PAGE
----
The cookies are a great blend of textures – smooth dark chocolate, crunchy chocolate cookie, and creamy filling. The mint cream cookie smelled strongly of mint and chocolate and packed a wallop of mint flavor. I loved it. The mint flavor was strong, but not too strong, leaving the cookie well balanced. The finish was of just chocolate, which I think works well, as a lingering, sugary mint taste isn’t always pleasant. Flavor-wise, the cookie is reminiscent of a Thin Mint, but better – it’s more texturally interesting, the chocolate is of better quality, and there’s more of everything! An enthusiastic ZOMG! for the Dark Chocolate Covered Mint Cream Sandwich Cookies.

The peanut butter cream cookie smelled slightly of peanut butter, and it’s peanut butter taste was present but mild. The finish was pretty much all chocolate, just like that of the mint version. I would have preferred a stronger and saltier peanut butter flavor, though the overall cookie was still delicious. An OMG for the Dark Chocolate Peanut Butter Cream Sandwich Cookies.

Emily’s also sent me their limited edition boxes of their dark chocolate covered nuts and fruits, a big box of their milk chocolate covered macadamia nuts (apparently still in stock on Amazon as of 11/26), and an adorable dark chocolate-covered cashew-filled snowman. I’m excited to taste those as well, though I think I may save the macadamia nuts to bring home for my folks for Christmas.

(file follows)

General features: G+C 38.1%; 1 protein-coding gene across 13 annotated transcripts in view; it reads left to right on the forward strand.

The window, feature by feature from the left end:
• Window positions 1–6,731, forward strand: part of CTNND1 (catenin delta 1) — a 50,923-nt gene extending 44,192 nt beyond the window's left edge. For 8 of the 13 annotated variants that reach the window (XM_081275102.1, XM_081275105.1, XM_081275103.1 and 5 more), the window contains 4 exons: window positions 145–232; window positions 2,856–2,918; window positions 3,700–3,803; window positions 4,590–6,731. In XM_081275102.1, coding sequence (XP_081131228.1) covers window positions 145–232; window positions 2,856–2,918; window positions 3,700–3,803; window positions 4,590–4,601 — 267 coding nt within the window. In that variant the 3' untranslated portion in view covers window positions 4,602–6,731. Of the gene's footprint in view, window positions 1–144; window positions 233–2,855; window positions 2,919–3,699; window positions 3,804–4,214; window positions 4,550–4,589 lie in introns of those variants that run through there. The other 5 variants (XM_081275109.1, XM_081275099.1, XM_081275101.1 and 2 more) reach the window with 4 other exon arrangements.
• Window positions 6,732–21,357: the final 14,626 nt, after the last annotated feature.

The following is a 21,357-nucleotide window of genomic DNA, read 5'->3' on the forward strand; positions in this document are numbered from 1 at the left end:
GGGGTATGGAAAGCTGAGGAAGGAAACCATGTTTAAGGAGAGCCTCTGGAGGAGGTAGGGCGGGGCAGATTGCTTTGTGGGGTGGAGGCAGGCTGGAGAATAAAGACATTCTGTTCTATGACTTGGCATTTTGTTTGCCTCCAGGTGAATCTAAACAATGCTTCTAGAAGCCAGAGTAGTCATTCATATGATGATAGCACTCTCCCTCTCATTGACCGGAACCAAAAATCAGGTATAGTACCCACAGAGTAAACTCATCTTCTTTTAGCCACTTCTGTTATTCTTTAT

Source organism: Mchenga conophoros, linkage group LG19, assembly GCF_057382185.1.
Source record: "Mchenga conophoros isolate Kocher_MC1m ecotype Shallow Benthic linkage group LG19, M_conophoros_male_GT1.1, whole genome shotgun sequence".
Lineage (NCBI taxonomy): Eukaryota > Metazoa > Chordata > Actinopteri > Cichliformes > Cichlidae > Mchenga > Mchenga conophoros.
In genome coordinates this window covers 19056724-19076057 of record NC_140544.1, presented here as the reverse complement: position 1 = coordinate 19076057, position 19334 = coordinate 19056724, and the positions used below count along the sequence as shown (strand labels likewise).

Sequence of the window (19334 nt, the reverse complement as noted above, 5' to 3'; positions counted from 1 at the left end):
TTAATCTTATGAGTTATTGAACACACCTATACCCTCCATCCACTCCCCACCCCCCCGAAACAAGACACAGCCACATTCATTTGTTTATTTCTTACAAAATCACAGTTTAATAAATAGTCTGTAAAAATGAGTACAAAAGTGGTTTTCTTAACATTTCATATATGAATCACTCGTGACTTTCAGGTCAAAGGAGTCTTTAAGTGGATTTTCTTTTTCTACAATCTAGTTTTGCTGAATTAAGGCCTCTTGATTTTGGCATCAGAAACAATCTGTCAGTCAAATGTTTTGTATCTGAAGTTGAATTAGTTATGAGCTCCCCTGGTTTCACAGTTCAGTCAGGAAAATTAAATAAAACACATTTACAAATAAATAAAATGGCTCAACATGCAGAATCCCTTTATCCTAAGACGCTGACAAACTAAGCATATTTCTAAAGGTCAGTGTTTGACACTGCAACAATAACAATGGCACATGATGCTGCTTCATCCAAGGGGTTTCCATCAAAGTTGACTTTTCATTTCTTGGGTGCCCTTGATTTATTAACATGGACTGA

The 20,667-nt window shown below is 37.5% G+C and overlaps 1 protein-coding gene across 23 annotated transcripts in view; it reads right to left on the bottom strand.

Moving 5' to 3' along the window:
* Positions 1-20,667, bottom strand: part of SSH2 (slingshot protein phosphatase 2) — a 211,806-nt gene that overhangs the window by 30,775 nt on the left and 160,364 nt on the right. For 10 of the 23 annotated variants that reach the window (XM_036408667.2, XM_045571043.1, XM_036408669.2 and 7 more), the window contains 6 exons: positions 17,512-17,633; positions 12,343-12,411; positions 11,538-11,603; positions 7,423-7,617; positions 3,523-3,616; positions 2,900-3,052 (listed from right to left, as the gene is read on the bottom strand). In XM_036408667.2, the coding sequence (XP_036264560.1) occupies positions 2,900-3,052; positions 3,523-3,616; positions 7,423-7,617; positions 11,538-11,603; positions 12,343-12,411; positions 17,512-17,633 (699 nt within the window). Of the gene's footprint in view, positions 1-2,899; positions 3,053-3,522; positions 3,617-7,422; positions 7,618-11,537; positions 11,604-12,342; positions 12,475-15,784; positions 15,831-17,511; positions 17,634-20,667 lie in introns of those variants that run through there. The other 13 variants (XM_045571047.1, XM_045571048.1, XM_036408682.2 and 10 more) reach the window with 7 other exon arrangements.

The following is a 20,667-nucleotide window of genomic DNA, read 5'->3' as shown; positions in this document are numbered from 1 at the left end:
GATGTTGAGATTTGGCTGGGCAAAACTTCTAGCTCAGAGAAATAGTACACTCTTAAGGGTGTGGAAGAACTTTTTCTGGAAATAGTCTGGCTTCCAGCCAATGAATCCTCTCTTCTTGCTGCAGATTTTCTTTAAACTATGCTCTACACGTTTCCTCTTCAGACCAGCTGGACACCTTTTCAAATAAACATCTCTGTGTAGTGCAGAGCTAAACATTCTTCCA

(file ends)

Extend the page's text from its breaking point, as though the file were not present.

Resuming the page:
What surprised me the most about the Emily’s Chocolates line was how affordable all the products were. They look like they would cost much more than they actually do. I think they’d make great gifts, especially since all the holiday boxes already look like they’re wrapped. If you order by December 10th, you’ll get free shipping on orders over $40. I’ll try to have the rest of my package (minus the macadamia nuts) tasted and the reviews as soon as possible so y’all can take advantage of that offer.

November 27, 2007 at 8:00 am Leave a comment

Asian candies III

Nestle Choco Milo

A tiny cube of chocolate cookie – the densest, crunchiest tiny cube of chocolate cookie I’ve ever had. It was super hard, and it only got away with being so nearly impossible to crunch because it was about 1 cm x 1 cm x 1 cm. Though tiny, the Choco Milo is delicious. Its chocolate flavor is reminiscent of that of hot cocoa, and it strikes a perfect bittersweet balance. OMG. Unfortunately, I grabbed this one out of a dish at a party of an acquaintance and have no idea where to find more.

Kasugai hard candy

Kusugai (BUY!) makes a lot of great Asian candies; their gummies are especially popular and deliciously faithful to their fruits’ taste. From my first quick glance at the wrapper of these Kasugai hard candies, I expected these to be a mix of individually wrapped candies of different flavors. A pineapple here, an apple there, a… bell pepper? Wait. There are vegetables on the wrapper too! My Chinese reading skills are nearly nonexistent, but I do recognize the second character as one that usually means “vegetable”.